It is impossible to trace with accuracy the course pursued by these different bands, neither is it a matter of any moment. Kit found himself at one time, left with but one man to guard the camp. He was fully conscious of his danger, and made every possible preparation for defence, should they be attacked. With food in abundance, loop-holes properly arranged, and a number of rifles ever ready loaded, no war-party, however numerous, could seize the fort without the loss of many of their men. And as we have said, the boldest of these warriors were never willing to expose themselves unprotected to rifle shot.
Neither of the men dared to venture far from their camp for game. Fortunately this was not necessary. Game existed in such abundance that, almost from the door of their fortification, they could shoot any quantity they needed. They always kept a careful guard. While one slept the other watched. For a month these two men were in this lonely position. At the end of that time Mr. Blackwell, one of the partners in one of these expeditions, arrived with fifteen fresh men, and a very thorough outfit. It was a joyful meeting, and the whole party, taking with them their furs, commenced a march to the Salt springs, near the head waters of the Platte river.
These adventurers had been but four days on their route, when one morning as they were breakfasting, the guard gave the startling cry of “Indians.” Every man was instantly on his feet, rifle in hand. The horses of the trappers were at but a short distance from the camp, turned loose to crop the grass, which was there scanty, wherever they could find it. But when Kit Carson was in a company nothing was ever left to chance. The animals were all carefully hobbled, a hind foot and a fore foot so bound together that they could not possibly run.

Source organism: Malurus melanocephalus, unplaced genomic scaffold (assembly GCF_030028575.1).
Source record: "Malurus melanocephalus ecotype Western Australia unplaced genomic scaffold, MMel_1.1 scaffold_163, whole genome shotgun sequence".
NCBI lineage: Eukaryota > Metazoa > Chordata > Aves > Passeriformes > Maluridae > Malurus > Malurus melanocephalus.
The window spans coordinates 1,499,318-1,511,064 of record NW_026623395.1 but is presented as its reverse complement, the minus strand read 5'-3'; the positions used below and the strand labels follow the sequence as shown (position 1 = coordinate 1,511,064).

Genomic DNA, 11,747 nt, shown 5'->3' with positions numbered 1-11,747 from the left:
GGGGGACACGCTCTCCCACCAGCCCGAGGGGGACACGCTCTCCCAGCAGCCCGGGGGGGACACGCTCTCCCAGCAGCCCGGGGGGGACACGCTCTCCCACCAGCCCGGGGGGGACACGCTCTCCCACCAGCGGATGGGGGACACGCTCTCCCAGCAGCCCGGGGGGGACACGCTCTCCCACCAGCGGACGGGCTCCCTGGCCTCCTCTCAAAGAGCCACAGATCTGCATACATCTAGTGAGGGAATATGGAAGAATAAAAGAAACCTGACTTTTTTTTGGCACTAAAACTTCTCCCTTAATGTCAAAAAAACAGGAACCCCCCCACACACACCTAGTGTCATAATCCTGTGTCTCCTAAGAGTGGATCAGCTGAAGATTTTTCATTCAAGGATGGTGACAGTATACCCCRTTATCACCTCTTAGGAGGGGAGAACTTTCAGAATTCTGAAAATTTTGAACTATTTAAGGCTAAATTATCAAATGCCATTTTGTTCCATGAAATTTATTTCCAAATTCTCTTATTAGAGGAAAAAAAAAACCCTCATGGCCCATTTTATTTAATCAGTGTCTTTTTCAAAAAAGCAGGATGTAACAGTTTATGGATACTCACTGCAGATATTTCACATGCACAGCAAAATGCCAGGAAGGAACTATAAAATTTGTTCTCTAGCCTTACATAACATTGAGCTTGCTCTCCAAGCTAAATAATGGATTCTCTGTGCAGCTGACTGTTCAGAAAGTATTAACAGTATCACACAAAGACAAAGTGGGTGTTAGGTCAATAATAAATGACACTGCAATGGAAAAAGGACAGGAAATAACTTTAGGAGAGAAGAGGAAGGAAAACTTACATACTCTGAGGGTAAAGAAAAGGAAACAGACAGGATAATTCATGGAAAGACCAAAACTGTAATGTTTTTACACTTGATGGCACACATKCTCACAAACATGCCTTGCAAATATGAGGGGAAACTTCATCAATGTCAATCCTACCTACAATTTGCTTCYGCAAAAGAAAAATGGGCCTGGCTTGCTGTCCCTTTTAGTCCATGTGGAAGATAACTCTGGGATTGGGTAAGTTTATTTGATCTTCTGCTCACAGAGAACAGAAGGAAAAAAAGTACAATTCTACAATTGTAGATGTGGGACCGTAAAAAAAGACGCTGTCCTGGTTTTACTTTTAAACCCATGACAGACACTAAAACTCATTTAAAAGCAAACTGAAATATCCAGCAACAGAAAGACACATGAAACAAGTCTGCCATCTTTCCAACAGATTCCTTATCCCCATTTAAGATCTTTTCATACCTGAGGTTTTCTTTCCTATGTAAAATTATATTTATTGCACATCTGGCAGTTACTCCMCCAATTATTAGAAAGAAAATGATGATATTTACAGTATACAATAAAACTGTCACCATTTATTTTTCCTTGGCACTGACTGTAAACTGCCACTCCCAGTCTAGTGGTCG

The Indians, on fleet horses, with flaunting pennons, hair streaming in the wind, and uttering demoniac yells, came down like the sweep of the tornado upon the animals. Their object was to cause a stampede, that is, to throw the animals into such a panic that they would break away from everything, and follow the Indian horses off into the boundless prairie. The trappers thus left without any steeds, would find pursuit impossible.
The movement was so sudden and so rapid that, though several shots were fired, but one Indian was struck. He fell dead upon the sod. One horse only was lost. One of the warriors, as he was passing by on the full run, succeeded in cutting the cord of a rearing, struggling steed, and the terrified animal disappeared with the mounted herd. Had it not been for the precaution of hobbling the horses, probably every one would have been lost in this attempted stampede. What is usually called good luck, is almost always the result of wise precautions. In reference to this adroit mode of horse-stealing adopted by the Indians, it is written: